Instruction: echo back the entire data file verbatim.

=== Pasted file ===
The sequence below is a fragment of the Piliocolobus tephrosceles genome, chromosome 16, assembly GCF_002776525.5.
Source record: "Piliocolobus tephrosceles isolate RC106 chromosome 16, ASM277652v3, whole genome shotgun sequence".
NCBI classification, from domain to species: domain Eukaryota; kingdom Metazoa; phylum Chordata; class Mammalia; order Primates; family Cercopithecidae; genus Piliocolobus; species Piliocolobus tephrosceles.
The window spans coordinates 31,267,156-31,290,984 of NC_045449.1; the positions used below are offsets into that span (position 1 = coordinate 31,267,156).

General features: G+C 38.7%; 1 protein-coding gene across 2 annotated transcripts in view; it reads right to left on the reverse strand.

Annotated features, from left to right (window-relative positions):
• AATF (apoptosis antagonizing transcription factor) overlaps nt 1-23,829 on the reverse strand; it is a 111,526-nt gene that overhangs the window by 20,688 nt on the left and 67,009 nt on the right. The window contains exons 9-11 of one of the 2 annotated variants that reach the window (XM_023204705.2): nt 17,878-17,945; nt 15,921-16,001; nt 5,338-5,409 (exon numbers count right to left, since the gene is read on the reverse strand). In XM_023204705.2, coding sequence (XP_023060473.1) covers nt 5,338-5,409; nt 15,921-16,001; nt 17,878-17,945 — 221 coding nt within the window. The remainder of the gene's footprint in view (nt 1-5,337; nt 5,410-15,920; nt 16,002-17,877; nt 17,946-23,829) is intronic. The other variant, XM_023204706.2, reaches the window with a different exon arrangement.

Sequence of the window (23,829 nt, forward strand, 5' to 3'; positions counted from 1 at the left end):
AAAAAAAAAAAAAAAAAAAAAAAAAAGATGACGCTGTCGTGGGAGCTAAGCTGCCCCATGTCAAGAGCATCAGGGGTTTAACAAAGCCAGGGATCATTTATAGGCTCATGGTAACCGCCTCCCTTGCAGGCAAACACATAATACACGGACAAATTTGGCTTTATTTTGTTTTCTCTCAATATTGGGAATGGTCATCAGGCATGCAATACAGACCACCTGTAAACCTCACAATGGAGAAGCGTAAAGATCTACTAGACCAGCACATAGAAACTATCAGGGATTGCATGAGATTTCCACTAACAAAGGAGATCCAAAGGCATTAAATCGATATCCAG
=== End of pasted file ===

The sequence below is a fragment of the Piliocolobus tephrosceles genome, chromosome 16, assembly GCF_002776525.5.
Source record: "Piliocolobus tephrosceles isolate RC106 chromosome 16, ASM277652v3, whole genome shotgun sequence".
NCBI classification, from domain to species: domain Eukaryota; kingdom Metazoa; phylum Chordata; class Mammalia; order Primates; family Cercopithecidae; genus Piliocolobus; species Piliocolobus tephrosceles.
The window spans coordinates 31,267,156-31,290,984 of NC_045449.1; the positions used below are offsets into that span (position 1 = coordinate 31,267,156).

General features: G+C 38.7%; 1 protein-coding gene across 2 annotated transcripts in view; it reads right to left on the reverse strand.

Annotated features, from left to right (window-relative positions):
• AATF (apoptosis antagonizing transcription factor) overlaps nt 1-23,829 on the reverse strand; it is a 111,526-nt gene that overhangs the window by 20,688 nt on the left and 67,009 nt on the right. The window contains exons 9-11 of one of the 2 annotated variants that reach the window (XM_023204705.2): nt 17,878-17,945; nt 15,921-16,001; nt 5,338-5,409 (exon numbers count right to left, since the gene is read on the reverse strand). In XM_023204705.2, coding sequence (XP_023060473.1) covers nt 5,338-5,409; nt 15,921-16,001; nt 17,878-17,945 — 221 coding nt within the window. The remainder of the gene's footprint in view (nt 1-5,337; nt 5,410-15,920; nt 16,002-17,877; nt 17,946-23,829) is intronic. The other variant, XM_023204706.2, reaches the window with a different exon arrangement.

Sequence of the window (23,829 nt, forward strand, 5' to 3'; positions counted from 1 at the left end):
AAAAAAAAAAAAAAAAAAAAAAAAAAGATGACGCTGTCGTGGGAGCTAAGCTGCCCCATGTCAAGAGCATCAGGGGTTTAACAAAGCCAGGGATCATTTATAGGCTCATGGTAACCGCCTCCCTTGCAGGCAAACACATAATACACGGACAAATTTGGCTTTATTTTGTTTTCTCTCAATATTGGGAATGGTCATCAGGCATGCAATACAGACCACCTGTAAACCTCACAATGGAGAAGCGTAAAGATCTACTAGACCAGCACATAGAAACTATCAGGGATTGCATGAGATTTCCACTAACAAAGGAGATCCAAAGGCATTAAATCGATATCCAG